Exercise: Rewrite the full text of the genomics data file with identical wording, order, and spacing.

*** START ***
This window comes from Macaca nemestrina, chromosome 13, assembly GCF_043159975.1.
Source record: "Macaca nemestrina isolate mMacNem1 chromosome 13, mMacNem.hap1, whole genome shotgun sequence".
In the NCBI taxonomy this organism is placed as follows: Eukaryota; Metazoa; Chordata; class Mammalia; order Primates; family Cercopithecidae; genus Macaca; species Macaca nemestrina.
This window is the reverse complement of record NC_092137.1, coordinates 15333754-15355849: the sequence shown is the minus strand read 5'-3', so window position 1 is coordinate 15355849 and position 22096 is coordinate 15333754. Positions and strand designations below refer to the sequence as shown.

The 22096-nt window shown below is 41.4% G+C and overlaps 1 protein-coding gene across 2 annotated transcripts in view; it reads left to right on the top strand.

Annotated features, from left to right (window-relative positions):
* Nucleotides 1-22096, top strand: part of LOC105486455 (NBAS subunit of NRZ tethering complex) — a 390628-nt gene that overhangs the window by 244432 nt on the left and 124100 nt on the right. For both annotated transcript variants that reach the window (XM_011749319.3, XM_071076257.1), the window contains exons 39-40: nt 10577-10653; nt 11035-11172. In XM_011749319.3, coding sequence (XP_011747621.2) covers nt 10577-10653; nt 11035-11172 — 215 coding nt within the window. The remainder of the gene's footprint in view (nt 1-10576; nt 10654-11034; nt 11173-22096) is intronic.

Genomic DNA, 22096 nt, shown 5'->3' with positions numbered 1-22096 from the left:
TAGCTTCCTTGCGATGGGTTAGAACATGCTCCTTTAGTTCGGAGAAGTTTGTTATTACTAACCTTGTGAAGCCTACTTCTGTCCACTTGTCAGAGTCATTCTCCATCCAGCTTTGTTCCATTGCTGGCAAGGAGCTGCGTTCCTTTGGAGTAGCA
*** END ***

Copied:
This window comes from Macaca nemestrina, chromosome 13, assembly GCF_043159975.1.
Source record: "Macaca nemestrina isolate mMacNem1 chromosome 13, mMacNem.hap1, whole genome shotgun sequence".
In the NCBI taxonomy this organism is placed as follows: Eukaryota; Metazoa; Chordata; class Mammalia; order Primates; family Cercopithecidae; genus Macaca; species Macaca nemestrina.
This window is the reverse complement of record NC_092137.1, coordinates 15333754-15355849: the sequence shown is the minus strand read 5'-3', so window position 1 is coordinate 15355849 and position 22096 is coordinate 15333754. Positions and strand designations below refer to the sequence as shown.

The 22096-nt window shown below is 41.4% G+C and overlaps 1 protein-coding gene across 2 annotated transcripts in view; it reads left to right on the top strand.

Annotated features, from left to right (window-relative positions):
* Nucleotides 1-22096, top strand: part of LOC105486455 (NBAS subunit of NRZ tethering complex) — a 390628-nt gene that overhangs the window by 244432 nt on the left and 124100 nt on the right. For both annotated transcript variants that reach the window (XM_011749319.3, XM_071076257.1), the window contains exons 39-40: nt 10577-10653; nt 11035-11172. In XM_011749319.3, coding sequence (XP_011747621.2) covers nt 10577-10653; nt 11035-11172 — 215 coding nt within the window. The remainder of the gene's footprint in view (nt 1-10576; nt 10654-11034; nt 11173-22096) is intronic.

Genomic DNA, 22096 nt, shown 5'->3' with positions numbered 1-22096 from the left:
TAGCTTCCTTGCGATGGGTTAGAACATGCTCCTTTAGTTCGGAGAAGTTTGTTATTACTAACCTTGTGAAGCCTACTTCTGTCCACTTGTCAGAGTCATTCTCCATCCAGCTTTGTTCCATTGCTGGCAAGGAGCTGCGTTCCTTTGGAGTAGCA